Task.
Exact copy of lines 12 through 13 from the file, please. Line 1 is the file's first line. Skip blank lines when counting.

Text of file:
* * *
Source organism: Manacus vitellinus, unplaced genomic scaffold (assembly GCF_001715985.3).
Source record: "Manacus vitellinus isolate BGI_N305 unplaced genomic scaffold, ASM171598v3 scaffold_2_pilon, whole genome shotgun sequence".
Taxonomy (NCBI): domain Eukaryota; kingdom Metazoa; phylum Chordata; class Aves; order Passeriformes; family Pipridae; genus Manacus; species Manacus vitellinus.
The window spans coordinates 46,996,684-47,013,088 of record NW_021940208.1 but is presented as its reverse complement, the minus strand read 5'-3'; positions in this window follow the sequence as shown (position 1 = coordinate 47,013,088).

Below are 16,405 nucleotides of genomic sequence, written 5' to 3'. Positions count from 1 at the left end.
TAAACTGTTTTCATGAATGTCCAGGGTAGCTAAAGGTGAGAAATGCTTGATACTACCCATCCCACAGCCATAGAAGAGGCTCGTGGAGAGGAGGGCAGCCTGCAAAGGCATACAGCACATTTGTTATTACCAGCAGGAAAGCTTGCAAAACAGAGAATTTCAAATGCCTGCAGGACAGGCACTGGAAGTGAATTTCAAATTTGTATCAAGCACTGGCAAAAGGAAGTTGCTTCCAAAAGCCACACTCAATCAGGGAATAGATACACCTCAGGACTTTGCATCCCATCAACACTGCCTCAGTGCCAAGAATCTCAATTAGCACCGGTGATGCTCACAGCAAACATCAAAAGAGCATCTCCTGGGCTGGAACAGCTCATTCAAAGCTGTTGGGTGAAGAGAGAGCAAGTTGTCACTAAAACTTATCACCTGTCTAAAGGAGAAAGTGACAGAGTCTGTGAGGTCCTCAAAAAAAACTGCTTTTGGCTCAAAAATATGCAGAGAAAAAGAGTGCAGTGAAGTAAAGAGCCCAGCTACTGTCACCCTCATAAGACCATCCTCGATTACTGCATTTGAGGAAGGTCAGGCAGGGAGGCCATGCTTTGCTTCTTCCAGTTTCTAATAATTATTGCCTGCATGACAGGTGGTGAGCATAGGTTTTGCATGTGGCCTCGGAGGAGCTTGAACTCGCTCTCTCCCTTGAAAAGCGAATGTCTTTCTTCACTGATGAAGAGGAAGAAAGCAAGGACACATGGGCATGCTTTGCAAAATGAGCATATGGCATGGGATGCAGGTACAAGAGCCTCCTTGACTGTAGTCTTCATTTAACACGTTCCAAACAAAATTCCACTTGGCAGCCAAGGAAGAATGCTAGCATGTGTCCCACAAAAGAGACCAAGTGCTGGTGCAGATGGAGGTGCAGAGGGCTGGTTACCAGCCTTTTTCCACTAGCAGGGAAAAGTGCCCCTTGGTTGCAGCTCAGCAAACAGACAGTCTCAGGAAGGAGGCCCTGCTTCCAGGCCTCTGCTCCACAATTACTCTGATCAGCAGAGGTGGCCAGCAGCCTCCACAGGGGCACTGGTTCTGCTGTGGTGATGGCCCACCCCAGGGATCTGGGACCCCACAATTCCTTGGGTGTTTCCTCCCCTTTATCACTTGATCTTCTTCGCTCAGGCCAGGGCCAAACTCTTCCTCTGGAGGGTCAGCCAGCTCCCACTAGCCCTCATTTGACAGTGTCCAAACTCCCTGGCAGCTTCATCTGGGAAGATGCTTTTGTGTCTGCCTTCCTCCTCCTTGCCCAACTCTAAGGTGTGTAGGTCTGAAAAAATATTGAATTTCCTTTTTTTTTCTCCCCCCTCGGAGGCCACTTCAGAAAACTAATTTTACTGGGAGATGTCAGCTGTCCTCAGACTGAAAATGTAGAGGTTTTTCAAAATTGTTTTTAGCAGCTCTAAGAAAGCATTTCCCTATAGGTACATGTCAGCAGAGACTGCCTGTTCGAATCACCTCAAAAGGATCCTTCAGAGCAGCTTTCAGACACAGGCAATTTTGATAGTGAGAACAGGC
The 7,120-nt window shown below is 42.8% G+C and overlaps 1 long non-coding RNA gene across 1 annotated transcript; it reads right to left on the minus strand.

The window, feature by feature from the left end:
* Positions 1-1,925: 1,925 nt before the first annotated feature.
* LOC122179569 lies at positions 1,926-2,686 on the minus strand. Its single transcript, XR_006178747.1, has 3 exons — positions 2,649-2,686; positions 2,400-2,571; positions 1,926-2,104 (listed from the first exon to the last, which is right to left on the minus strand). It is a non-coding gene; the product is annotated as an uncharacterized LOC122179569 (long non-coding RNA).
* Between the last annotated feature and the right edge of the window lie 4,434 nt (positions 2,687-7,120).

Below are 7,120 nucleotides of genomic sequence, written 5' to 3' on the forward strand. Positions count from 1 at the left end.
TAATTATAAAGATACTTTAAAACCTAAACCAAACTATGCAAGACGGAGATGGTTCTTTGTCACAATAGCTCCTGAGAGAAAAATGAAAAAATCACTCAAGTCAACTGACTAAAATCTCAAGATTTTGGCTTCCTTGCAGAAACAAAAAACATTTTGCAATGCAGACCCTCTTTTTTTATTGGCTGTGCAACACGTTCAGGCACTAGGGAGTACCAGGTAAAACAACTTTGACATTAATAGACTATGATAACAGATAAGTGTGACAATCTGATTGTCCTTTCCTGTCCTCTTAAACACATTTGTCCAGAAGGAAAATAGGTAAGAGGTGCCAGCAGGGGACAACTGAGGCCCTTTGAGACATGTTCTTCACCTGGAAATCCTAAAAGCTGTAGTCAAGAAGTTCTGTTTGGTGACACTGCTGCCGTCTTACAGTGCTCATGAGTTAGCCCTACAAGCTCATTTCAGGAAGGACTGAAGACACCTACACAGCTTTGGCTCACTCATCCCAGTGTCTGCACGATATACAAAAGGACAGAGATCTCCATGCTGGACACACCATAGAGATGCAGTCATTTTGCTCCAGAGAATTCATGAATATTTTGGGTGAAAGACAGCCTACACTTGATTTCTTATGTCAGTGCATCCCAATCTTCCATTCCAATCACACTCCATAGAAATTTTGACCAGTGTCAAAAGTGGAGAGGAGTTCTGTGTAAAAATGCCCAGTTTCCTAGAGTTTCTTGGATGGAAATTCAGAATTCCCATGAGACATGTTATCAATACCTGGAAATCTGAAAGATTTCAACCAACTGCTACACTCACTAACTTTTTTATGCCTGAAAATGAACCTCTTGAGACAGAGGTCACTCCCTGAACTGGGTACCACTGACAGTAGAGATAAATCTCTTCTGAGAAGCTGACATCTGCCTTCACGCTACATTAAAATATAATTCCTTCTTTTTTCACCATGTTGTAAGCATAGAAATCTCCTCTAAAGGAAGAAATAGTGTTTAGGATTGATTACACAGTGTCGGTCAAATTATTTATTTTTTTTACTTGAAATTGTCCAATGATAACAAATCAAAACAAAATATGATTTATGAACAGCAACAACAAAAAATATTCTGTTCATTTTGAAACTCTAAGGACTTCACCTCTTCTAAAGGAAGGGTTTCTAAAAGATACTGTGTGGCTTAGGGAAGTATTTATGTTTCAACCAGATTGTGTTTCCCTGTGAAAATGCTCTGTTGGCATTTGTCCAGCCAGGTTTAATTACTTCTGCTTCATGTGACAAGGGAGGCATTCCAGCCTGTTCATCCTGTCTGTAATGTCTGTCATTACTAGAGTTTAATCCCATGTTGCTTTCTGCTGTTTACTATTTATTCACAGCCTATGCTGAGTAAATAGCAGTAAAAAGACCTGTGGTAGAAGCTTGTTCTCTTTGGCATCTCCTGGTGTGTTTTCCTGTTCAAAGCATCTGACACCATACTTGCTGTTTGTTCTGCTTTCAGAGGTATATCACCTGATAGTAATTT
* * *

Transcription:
Below are 7,120 nucleotides of genomic sequence, written 5' to 3' on the forward strand. Positions count from 1 at the left end.
TAATTATAAAGATACTTTAAAACCTAAACCAAACTATGCAAGACGGAGATGGTTCTTTGTCACAATAGCTCCTGAGAGAAAAATGAAAAAATCACTCAAGTCAACTGACTAAAATCTCAAGATTTTGGCTTCCTTGCAGAAACAAAAAACATTTTGCAATGCAGACCCTCTTTTTTTATTGGCTGTGCAACACGTTCAGGCACTAGGGAGTACCAGGTAAAACAACTTTGACATTAATAGACTATGATAACAGATAAGTGTGACAATCTGATTGTCCTTTCCTGTCCTCTTAAACACATTTGTCCAGAAGGAAAATAGGTAAGAGGTGCCAGCAGGGGACAACTGAGGCCCTTTGAGACATGTTCTTCACCTGGAAATCCTAAAAGCTGTAGTCAAGAAGTTCTGTTTGGTGACACTGCTGCCGTCTTACAGTGCTCATGAGTTAGCCCTACAAGCTCATTTCAGGAAGGACTGAAGACACCTACACAGCTTTGGCTCACTCATCCCAGTGTCTGCACGATATACAAAAGGACAGAGATCTCCATGCTGGACACACCATAGAGATGCAGTCATTTTGCTCCAGAGAATTCATGAATATTTTGGGTGAAAGACAGCCTACACTTGATTTCTTATGTCAGTGCATCCCAATCTTCCATTCCAATCACACTCCATAGAAATTTTGACCAGTGTCAAAAGTGGAGAGGAGTTCTGTGTAAAAATGCCCAGTTTCCTAGAGTTTCTTGGATGGAAATTCAGAATTCCCATGAGACATGTTATCAATACCTGGAAATCTGAAAGATTTCAACCAACTGCTACACTCACTAACTTTTTTATGCCTGAAAATGAACCTCTTGAGACAGAGGTCACTCCCTGAACTGGGTACCACTGACAGTAGAGATAAATCTCTTCTGAGAAGCTGACATCTGCCTTCACGCTACATTAAAATATAATTCCTTCTTTTTTCACCATGTTGTAAGCATAGAAATCTCCTCTAAAGGAAGAAATAGTGTTTAGGATTGATTACACAGTGTCGGTCAAATTATTTATTTTTTTTACTTGAAATTGTCCAATGATAACAAATCAAAACAAAATATGATTTATGAACAGCAACAACAAAAAATATTCTGTTCATTTTGAAACTCTAAGGACTTCACCTCTTCTAAAGGAAGGGTTTCTAAAAGATACTGTGTGGCTTAGGGAAGTATTTATGTTTCAACCAGATTGTGTTTCCCTGTGAAAATGCTCTGTTGGCATTTGTCCAGCCAGGTTTAATTACTTCTGCTTCATGTGACAAGGGAGGCATTCCAGCCTGTTCATCCTGTCTGTAATGTCTGTCATTACTAGAGTTTAATCCCATGTTGCTTTCTGCTGTTTACTATTTATTCACAGCCTATGCTGAGTAAATAGCAGTAAAAAGACCTGTGGTAGAAGCTTGTTCTCTTTGGCATCTCCTGGTGTGTTTTCCTGTTCAAAGCATCTGACACCATACTTGCTGTTTGTTCTGCTTTCAGAGGTATATCACCTGATAGTAATTT